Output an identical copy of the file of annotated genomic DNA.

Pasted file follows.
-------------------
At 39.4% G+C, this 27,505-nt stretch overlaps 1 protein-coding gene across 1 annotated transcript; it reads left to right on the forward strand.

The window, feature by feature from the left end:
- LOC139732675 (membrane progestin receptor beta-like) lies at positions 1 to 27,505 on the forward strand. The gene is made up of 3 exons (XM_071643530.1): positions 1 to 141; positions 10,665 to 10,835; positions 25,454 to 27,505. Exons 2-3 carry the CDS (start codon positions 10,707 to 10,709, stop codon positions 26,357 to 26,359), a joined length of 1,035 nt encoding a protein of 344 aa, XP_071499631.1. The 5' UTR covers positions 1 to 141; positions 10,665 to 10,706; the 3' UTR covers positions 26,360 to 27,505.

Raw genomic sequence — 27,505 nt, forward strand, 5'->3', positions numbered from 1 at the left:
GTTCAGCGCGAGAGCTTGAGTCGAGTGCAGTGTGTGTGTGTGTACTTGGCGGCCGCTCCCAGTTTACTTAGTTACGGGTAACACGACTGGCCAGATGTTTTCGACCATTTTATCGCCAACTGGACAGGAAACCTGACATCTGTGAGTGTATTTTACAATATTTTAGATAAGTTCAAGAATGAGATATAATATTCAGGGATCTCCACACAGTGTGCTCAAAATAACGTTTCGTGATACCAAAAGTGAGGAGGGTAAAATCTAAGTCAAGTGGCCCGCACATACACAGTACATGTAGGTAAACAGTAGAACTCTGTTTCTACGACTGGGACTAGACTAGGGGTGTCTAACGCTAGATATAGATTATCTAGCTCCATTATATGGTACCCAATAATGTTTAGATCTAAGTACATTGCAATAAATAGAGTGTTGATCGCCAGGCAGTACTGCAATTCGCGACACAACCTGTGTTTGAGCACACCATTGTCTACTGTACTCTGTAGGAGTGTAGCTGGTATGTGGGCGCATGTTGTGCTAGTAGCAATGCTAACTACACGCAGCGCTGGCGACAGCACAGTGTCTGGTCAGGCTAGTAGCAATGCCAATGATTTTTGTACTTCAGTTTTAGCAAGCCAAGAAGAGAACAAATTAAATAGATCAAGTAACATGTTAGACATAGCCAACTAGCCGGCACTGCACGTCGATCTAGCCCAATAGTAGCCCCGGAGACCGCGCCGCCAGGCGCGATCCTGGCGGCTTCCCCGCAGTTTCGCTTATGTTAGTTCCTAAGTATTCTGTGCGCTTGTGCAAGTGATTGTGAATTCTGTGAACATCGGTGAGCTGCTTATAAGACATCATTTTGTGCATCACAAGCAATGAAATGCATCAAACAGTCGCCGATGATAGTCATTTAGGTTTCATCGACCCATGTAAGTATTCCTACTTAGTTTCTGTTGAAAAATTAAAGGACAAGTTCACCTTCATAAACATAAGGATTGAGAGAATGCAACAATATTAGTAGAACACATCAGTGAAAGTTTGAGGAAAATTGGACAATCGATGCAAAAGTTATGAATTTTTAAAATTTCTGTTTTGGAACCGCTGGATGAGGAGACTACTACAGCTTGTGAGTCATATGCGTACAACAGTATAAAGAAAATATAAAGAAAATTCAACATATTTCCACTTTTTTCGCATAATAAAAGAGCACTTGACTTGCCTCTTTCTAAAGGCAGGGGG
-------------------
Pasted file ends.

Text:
At 39.4% G+C, this 27,505-nt stretch overlaps 1 protein-coding gene across 1 annotated transcript; it reads left to right on the forward strand.

The window, feature by feature from the left end:
- LOC139732675 (membrane progestin receptor beta-like) lies at positions 1 to 27,505 on the forward strand. The gene is made up of 3 exons (XM_071643530.1): positions 1 to 141; positions 10,665 to 10,835; positions 25,454 to 27,505. Exons 2-3 carry the CDS (start codon positions 10,707 to 10,709, stop codon positions 26,357 to 26,359), a joined length of 1,035 nt encoding a protein of 344 aa, XP_071499631.1. The 5' UTR covers positions 1 to 141; positions 10,665 to 10,706; the 3' UTR covers positions 26,360 to 27,505.

Raw genomic sequence — 27,505 nt, forward strand, 5'->3', positions numbered from 1 at the left:
GTTCAGCGCGAGAGCTTGAGTCGAGTGCAGTGTGTGTGTGTGTACTTGGCGGCCGCTCCCAGTTTACTTAGTTACGGGTAACACGACTGGCCAGATGTTTTCGACCATTTTATCGCCAACTGGACAGGAAACCTGACATCTGTGAGTGTATTTTACAATATTTTAGATAAGTTCAAGAATGAGATATAATATTCAGGGATCTCCACACAGTGTGCTCAAAATAACGTTTCGTGATACCAAAAGTGAGGAGGGTAAAATCTAAGTCAAGTGGCCCGCACATACACAGTACATGTAGGTAAACAGTAGAACTCTGTTTCTACGACTGGGACTAGACTAGGGGTGTCTAACGCTAGATATAGATTATCTAGCTCCATTATATGGTACCCAATAATGTTTAGATCTAAGTACATTGCAATAAATAGAGTGTTGATCGCCAGGCAGTACTGCAATTCGCGACACAACCTGTGTTTGAGCACACCATTGTCTACTGTACTCTGTAGGAGTGTAGCTGGTATGTGGGCGCATGTTGTGCTAGTAGCAATGCTAACTACACGCAGCGCTGGCGACAGCACAGTGTCTGGTCAGGCTAGTAGCAATGCCAATGATTTTTGTACTTCAGTTTTAGCAAGCCAAGAAGAGAACAAATTAAATAGATCAAGTAACATGTTAGACATAGCCAACTAGCCGGCACTGCACGTCGATCTAGCCCAATAGTAGCCCCGGAGACCGCGCCGCCAGGCGCGATCCTGGCGGCTTCCCCGCAGTTTCGCTTATGTTAGTTCCTAAGTATTCTGTGCGCTTGTGCAAGTGATTGTGAATTCTGTGAACATCGGTGAGCTGCTTATAAGACATCATTTTGTGCATCACAAGCAATGAAATGCATCAAACAGTCGCCGATGATAGTCATTTAGGTTTCATCGACCCATGTAAGTATTCCTACTTAGTTTCTGTTGAAAAATTAAAGGACAAGTTCACCTTCATAAACATAAGGATTGAGAGAATGCAACAATATTAGTAGAACACATCAGTGAAAGTTTGAGGAAAATTGGACAATCGATGCAAAAGTTATGAATTTTTAAAATTTCTGTTTTGGAACCGCTGGATGAGGAGACTACTACAGCTTGTGAGTCATATGCGTACAACAGTATAAAGAAAATATAAAGAAAATTCAACATATTTCCACTTTTTTCGCATAATAAAAGAGCACTTGACTTGCCTCTTTCTAAAGGCAGGGGG